Individual members of Congress have, in recent years, provided leadership on the issue. Congress first enacted legislation specifically addressing the use of animals in 1966 -- the Laboratory Animal Welfare Act.
More recently, a General Accounting Office study raised questions about the Agriculture Department's performance in monitoring the use of animals. The GAO's May 1985 report, which had been requested by a Senate Appropriations subcommittee, found that many animal welfare inspectors had been inadequately trained and that the inspection service had no "formal system for scheduling inspection visits."
The research and animal welfare communities lobby every year for increased funding to ensure that Agriculture's inspection program is adequately enforced. Senate Majority Leader Robert Dole (R-Kan.) and Rep. George E. Brown Jr. (D-Calif.) have introduced legislation that would strengthen Agriculture's regulation of the use of animals in research. Brown, whose district includes the Riverside laboratory recently broken into, also has introduced legislation making such activity a federal crime.
Now, Congress also is on the threshold of approving legislation that would make HHS take steps to ensure the humane treatment of animals in research funded by its agencies. Rep. Douglas Walgreen (D-Pa.) is the chief architect of this provision, which recently cleared the House as a part of legislation dealing with NIH. A similar measure has also cleared the Senate.
Greater congressional interest in animal use issues has influenced attitudes at HHS regarding animal use, particularly within the ranks of the NIH's leadership. In June, the department published a new "Public Health Service Policy on Humane Care and Use of Laboratory Animals by Awardee Institutions." The policy, similar to -- and in several instances more stringent than -- the requirements called for in the House- and Senate-passed legislation, place particular emphasis on making institutions that operate research laboratories funded by Public Health Service agencies more accountable for the animal-use practices of those laboratories.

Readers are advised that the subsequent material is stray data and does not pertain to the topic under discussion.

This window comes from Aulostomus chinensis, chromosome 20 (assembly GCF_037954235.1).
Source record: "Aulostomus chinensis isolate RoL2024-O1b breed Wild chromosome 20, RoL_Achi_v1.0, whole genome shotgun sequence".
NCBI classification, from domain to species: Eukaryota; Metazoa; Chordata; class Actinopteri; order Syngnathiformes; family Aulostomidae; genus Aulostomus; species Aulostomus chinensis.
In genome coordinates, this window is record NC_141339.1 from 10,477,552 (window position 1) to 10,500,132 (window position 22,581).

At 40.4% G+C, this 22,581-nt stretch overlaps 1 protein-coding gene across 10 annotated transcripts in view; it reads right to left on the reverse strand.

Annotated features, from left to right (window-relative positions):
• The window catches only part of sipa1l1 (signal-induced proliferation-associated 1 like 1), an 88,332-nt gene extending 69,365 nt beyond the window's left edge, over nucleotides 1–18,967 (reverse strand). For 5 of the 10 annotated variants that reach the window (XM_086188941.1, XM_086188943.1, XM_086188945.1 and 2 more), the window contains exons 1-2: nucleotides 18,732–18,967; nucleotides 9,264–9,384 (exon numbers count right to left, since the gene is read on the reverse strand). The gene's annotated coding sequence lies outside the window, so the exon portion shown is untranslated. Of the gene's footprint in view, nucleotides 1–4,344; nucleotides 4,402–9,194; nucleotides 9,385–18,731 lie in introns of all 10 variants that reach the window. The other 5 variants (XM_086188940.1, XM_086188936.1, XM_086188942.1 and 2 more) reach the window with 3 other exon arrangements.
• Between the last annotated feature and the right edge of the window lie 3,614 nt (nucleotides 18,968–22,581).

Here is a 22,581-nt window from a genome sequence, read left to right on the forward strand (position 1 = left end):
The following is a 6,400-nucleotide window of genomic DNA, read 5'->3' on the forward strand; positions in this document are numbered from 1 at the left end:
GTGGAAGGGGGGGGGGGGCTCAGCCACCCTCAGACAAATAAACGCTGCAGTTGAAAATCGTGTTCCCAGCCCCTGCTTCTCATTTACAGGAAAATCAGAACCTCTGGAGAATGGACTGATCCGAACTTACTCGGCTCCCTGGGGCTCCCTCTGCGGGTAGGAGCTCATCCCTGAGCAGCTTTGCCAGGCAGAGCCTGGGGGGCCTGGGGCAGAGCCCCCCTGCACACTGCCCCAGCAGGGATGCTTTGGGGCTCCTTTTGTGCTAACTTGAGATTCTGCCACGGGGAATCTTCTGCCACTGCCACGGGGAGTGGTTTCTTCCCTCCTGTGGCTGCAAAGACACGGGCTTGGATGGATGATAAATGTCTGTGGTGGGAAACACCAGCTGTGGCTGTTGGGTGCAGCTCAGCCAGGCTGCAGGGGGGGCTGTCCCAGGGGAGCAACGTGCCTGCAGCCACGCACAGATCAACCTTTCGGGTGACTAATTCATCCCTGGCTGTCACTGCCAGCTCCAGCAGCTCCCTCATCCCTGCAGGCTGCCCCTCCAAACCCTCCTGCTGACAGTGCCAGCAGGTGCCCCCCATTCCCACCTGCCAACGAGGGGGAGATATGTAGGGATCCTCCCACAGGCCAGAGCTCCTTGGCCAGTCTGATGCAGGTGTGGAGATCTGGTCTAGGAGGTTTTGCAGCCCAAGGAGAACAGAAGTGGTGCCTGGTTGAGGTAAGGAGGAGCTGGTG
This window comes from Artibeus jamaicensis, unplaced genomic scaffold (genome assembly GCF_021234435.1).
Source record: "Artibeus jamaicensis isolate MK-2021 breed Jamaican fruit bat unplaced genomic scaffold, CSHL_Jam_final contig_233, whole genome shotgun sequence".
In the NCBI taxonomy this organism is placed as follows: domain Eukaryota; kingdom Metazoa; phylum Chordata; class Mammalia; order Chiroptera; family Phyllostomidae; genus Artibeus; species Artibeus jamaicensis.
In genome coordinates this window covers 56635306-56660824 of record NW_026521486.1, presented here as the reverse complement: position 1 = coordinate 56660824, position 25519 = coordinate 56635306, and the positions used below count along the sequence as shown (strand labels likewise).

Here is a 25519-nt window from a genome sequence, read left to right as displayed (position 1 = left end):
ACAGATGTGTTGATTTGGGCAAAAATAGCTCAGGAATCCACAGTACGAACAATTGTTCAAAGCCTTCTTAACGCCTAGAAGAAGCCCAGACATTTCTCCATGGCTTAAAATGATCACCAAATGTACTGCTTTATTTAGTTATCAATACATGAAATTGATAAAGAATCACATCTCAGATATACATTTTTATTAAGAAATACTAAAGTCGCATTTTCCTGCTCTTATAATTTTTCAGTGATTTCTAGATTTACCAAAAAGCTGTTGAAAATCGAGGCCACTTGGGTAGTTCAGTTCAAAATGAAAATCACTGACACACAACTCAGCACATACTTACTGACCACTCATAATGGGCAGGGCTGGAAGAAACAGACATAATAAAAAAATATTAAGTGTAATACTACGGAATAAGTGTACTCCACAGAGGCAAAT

Recently NIH director Dr. James B. Wyngaarden has shown greater resolve to make certain that the agency and its grantees provide for the humane care and treatment of research animals. In a closed-door session on Aug. 13 with the directors of NIH's bureaus and research institutes, Wyngaarden questioned whether the "trust relationship," which the agency has long relied on with its grantees, provides adequate protection for animals. The basis of this understanding is an animal welfare assurance statement that grantees submit with their applications.
"Wyngaarden believes we need more than a vague promisory note," said one meeting participant, "to guarantee that grantees are abiding by NIH regulations."
Also discussed at the closed-door meeting, according to two participants who agreed to discuss the session on the condition that they not be identified, was whether NIH should install hotlines so people who suspect laboratories are engaging in practices detrimental to research animals could report such activities to the government.
Wyngaarden ended the meeting by creating several working groups charged with recommending how NIH can develop more effective mechanisms for monitoring research in which animals are employed in highly sensitive situations (such as the Pennsylvania brain injury laboratory), how the agency can monitor more aggressively the animal-use practices of all NIH grantees, and how NIH facilities that may be subject to future break-ins or demonstrations could be made more secure.
Wyngaarden also directed the National Library of Medicine to search the medical literature to make sure researchers who use animals are not duplicating work done elsewhere.
He also plans to create, as he told his lieutenants in a recent internal memorandum, "a decisive, accelerated program" of accreditation of all NIH laboratories by the American Association for Accreditation of Laboratory Animal Care, a multimillion-dollar undertaking.
The decision reflects Wyngaarden's belief that only if all of NIH's own laboratories are above criticism can the agency effectively pursue problems among its grantees.